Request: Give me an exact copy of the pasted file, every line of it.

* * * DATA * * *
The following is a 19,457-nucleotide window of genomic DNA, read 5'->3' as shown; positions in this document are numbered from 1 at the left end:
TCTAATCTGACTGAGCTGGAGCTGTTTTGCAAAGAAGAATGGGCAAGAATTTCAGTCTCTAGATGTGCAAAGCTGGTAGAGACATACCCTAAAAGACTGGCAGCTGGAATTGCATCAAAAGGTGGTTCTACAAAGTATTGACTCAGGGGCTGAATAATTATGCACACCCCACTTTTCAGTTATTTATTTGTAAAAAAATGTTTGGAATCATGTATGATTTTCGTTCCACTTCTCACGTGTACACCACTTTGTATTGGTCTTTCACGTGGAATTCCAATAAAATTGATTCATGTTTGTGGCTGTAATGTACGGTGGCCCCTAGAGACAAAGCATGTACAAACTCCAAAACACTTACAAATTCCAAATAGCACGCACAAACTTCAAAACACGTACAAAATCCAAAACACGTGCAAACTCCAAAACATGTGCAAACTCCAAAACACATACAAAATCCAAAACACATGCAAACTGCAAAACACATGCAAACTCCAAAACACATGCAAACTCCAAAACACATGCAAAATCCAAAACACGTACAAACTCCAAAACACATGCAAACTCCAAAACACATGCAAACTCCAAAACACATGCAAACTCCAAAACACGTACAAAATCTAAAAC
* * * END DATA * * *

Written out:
The following is a 19,457-nucleotide window of genomic DNA, read 5'->3' as shown; positions in this document are numbered from 1 at the left end:
TCTAATCTGACTGAGCTGGAGCTGTTTTGCAAAGAAGAATGGGCAAGAATTTCAGTCTCTAGATGTGCAAAGCTGGTAGAGACATACCCTAAAAGACTGGCAGCTGGAATTGCATCAAAAGGTGGTTCTACAAAGTATTGACTCAGGGGCTGAATAATTATGCACACCCCACTTTTCAGTTATTTATTTGTAAAAAAATGTTTGGAATCATGTATGATTTTCGTTCCACTTCTCACGTGTACACCACTTTGTATTGGTCTTTCACGTGGAATTCCAATAAAATTGATTCATGTTTGTGGCTGTAATGTACGGTGGCCCCTAGAGACAAAGCATGTACAAACTCCAAAACACTTACAAATTCCAAATAGCACGCACAAACTTCAAAACACGTACAAAATCCAAAACACGTGCAAACTCCAAAACATGTGCAAACTCCAAAACACATACAAAATCCAAAACACATGCAAACTGCAAAACACATGCAAACTCCAAAACACATGCAAACTCCAAAACACATGCAAAATCCAAAACACGTACAAACTCCAAAACACATGCAAACTCCAAAACACATGCAAACTCCAAAACACATGCAAACTCCAAAACACGTACAAAATCTAAAAC